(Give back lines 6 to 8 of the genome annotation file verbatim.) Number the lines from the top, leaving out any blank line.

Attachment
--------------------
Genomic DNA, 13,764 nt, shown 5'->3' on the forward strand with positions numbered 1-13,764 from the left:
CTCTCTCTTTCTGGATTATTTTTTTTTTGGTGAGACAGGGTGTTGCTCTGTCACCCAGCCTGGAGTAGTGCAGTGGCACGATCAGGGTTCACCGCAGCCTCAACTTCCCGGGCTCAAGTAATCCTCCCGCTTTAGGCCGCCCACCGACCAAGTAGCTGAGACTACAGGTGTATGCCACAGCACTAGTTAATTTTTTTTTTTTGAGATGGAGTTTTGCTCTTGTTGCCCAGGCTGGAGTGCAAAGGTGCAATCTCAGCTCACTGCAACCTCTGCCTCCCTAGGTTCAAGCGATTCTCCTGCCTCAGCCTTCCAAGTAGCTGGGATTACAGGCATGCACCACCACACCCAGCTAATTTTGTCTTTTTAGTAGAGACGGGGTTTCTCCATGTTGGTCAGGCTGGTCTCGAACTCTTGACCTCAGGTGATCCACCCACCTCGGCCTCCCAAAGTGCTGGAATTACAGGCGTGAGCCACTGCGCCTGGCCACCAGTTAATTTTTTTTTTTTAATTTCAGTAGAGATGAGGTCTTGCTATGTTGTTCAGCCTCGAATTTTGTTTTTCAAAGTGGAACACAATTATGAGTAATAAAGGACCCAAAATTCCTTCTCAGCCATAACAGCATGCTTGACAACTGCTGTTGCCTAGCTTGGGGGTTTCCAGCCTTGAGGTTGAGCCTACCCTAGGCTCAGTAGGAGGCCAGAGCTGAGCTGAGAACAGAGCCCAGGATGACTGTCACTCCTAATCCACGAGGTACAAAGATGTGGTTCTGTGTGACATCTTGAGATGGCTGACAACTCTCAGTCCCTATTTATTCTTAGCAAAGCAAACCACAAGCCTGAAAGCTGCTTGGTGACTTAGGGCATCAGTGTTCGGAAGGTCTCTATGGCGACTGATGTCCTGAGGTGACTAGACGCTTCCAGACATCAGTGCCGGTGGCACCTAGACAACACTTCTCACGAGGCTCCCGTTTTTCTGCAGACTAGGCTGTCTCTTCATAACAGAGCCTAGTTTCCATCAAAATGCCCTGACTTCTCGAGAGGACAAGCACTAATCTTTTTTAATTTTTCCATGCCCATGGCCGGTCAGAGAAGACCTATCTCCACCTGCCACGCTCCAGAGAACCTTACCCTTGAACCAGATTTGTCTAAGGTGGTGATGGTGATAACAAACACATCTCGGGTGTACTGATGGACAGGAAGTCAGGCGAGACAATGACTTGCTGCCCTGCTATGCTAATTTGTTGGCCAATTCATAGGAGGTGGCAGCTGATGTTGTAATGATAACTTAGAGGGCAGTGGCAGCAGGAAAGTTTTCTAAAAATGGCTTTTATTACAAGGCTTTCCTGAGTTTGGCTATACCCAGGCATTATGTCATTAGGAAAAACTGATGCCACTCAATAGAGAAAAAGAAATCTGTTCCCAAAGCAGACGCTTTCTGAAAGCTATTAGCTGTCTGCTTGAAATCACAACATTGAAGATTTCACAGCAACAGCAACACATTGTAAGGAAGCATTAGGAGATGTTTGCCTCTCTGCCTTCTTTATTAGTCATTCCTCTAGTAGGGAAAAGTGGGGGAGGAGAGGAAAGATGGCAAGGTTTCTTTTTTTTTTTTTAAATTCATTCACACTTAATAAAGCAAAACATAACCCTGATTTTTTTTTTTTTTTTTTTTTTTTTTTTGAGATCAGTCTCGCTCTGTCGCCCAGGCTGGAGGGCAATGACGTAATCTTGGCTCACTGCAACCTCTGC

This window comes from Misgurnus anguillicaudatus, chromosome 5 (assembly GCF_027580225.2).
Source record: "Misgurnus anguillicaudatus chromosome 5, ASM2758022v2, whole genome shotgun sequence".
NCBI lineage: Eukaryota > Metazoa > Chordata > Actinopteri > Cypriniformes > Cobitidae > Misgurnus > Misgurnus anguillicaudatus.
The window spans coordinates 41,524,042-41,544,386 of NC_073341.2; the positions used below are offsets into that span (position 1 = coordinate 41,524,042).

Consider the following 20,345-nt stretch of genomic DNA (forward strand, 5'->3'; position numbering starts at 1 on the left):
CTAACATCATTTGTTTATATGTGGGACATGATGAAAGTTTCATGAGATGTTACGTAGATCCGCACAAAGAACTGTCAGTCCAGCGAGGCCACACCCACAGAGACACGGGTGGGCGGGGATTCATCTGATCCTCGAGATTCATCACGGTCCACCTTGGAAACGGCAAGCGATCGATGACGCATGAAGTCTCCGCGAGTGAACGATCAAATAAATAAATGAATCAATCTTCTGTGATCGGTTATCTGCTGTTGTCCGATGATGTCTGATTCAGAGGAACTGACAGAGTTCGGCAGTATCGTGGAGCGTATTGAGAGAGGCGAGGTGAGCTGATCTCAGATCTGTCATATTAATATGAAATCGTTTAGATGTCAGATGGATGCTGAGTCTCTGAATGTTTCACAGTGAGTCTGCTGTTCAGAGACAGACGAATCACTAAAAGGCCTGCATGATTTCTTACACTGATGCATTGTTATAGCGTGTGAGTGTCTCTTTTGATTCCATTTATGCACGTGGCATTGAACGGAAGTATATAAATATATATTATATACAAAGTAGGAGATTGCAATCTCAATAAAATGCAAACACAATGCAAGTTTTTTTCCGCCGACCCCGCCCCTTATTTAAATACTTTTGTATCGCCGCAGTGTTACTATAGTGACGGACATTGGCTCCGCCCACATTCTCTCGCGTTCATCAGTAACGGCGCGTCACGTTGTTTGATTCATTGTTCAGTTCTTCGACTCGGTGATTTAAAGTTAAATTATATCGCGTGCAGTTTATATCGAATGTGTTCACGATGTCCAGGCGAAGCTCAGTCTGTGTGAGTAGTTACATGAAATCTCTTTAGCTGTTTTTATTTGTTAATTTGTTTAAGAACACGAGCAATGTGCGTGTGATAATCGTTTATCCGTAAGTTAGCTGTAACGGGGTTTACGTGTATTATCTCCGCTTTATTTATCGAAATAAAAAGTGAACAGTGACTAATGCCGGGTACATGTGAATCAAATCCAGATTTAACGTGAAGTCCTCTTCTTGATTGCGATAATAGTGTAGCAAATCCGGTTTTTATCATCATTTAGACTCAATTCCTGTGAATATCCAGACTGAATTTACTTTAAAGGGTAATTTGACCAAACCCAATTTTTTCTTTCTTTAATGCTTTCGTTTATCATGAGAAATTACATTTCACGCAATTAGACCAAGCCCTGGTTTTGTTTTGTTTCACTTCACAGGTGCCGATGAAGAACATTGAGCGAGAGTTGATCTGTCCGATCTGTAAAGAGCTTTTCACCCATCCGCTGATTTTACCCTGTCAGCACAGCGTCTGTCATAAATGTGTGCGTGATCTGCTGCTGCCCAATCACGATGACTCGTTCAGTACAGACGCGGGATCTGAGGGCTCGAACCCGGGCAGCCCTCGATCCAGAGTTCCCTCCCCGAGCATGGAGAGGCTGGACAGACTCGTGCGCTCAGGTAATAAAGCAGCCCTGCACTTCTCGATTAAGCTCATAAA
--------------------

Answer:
The window spans coordinates 41,524,042-41,544,386 of NC_073341.2; the positions used below are offsets into that span (position 1 = coordinate 41,524,042).

Consider the following 20,345-nt stretch of genomic DNA (forward strand, 5'->3'; position numbering starts at 1 on the left):
CTAACATCATTTGTTTATATGTGGGACATGATGAAAGTTTCATGAGATGTTACGTAGATCCGCACAAAGAACTGTCAGTCCAGCGAGGCCACACCCACAGAGACACGGGTGGGCGGGGATTCATCTGATCCTCGAGATTCATCACGGTCCACCTTGGAAACGGCAAGCGATCGATGACGCATGAAGTCTCCGCGAGTGAACGATCAAATAAATAAATGAATCAATCTTCTGTGATCGGTTATCTGCTGTTGTCCGATGATGTCTGATTCAGAGGAACTGACAGAGTTCGGCAGTATCGTGGAGCGTATTGAGAGAGGCGAGGTGAGCTGATCTCAGATCTGTCATATTAATATGAAATCGTTTAGATGTCAGATGGATGCTGAGTCTCTGAATGTTTCACAGTGAGTCTGCTGTTCAGAGACAGACGAATCACTAAAAGGCCTGCATGATTTCTTACACTGATGCATTGTTATAGCGTGTGAGTGTCTCTTTTGATTCCATTTATGCACGTGGCATTGAACGGAAGTATATAAATATATATTATATACAAAGTAGGAGATTGCAATCTCAATAAAATGCAAACACAATGCAAGTTTTTTTCCGCCGACCCCGCCCCTTATTTAAATACTTTTGTATCGCCGCAGTGTTACTATAGTGACGGACATTGGCTCCGCCCACATTCTCTCGCGTTCATCAGTAACGGCGCGTCACGTTGTTTGATTCATTGTTCAGTTCTTCGACTCGGTGATTTAAAGTTAAATTATATCGCGTGCAGTTTATATCGAATGTGTTCACGATGTCCAGGCGAAGCTCAGTCTGTGTGAGTAGTTACATGAAATCTCTTTAGCTGTTTTTATTTGTTAATTTGTTTAAGAACACGAGCAATGTGCGTGTGATAATCGTTTATCCGTAAGTTAGCTGTAACGGGGTTTACGTGTATTATCTCCGCTTTATTTATCGAAATAAAAAGTGAACAGTGACTAATGCCGGGTACATGTGAATCAAATCCAGATTTAACGTGAAGTCCTCTTCTTGATTGCGATAATAGTGTAGCAAATCCGGTTTTTATCATCATTTAGACTCAATTCCTGTGAATATCCAGACTGAATTTACTTTAAAGGGTAATTTGACCAAACCCAATTTTTTCTTTCTTTAATGCTTTCGTTTATCATGAGAAATTACATTTCACGCAATTAGACCAAGCCCTGGTTTTGTTTTGTTTCACTTCACAGGTGCCGATGAAGAACATTGAGCGAGAGTTGATCTGTCCGATCTGTAAAGAGCTTTTCACCCATCCGCTGATTTTACCCTGTCAGCACAGCGTCTGTCATAAATGTGTGCGTGATCTGCTGCTGCCCAATCACGATGACTCGTTCAGTACAGACGCGGGATCTGAGGGCTCGAACCCGGGCAGCCCTCGATCCAGAGTTCCCTCCCCGAGCATGGAGAGGCTGGACAGACTCGTGCGCTCAGGTAATAAAGCAGCCCTGCACTTCTCGATTAAGCTCATAAA